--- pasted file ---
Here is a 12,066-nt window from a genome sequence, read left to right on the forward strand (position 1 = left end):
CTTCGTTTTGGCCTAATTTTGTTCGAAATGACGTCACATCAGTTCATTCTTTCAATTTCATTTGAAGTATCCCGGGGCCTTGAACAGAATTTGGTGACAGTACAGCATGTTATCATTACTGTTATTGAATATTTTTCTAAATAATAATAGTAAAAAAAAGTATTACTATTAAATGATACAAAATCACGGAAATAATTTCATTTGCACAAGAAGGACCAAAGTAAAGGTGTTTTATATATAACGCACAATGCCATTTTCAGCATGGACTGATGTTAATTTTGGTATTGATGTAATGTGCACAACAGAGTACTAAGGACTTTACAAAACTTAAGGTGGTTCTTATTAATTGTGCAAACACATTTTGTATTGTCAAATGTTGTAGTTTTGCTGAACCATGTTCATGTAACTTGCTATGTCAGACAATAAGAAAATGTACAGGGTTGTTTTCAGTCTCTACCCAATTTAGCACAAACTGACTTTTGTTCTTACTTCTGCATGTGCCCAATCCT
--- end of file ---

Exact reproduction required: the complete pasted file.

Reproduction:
Here is a 12,066-nt window from a genome sequence, read left to right on the forward strand (position 1 = left end):
CTTCGTTTTGGCCTAATTTTGTTCGAAATGACGTCACATCAGTTCATTCTTTCAATTTCATTTGAAGTATCCCGGGGCCTTGAACAGAATTTGGTGACAGTACAGCATGTTATCATTACTGTTATTGAATATTTTTCTAAATAATAATAGTAAAAAAAAGTATTACTATTAAATGATACAAAATCACGGAAATAATTTCATTTGCACAAGAAGGACCAAAGTAAAGGTGTTTTATATATAACGCACAATGCCATTTTCAGCATGGACTGATGTTAATTTTGGTATTGATGTAATGTGCACAACAGAGTACTAAGGACTTTACAAAACTTAAGGTGGTTCTTATTAATTGTGCAAACACATTTTGTATTGTCAAATGTTGTAGTTTTGCTGAACCATGTTCATGTAACTTGCTATGTCAGACAATAAGAAAATGTACAGGGTTGTTTTCAGTCTCTACCCAATTTAGCACAAACTGACTTTTGTTCTTACTTCTGCATGTGCCCAATCCT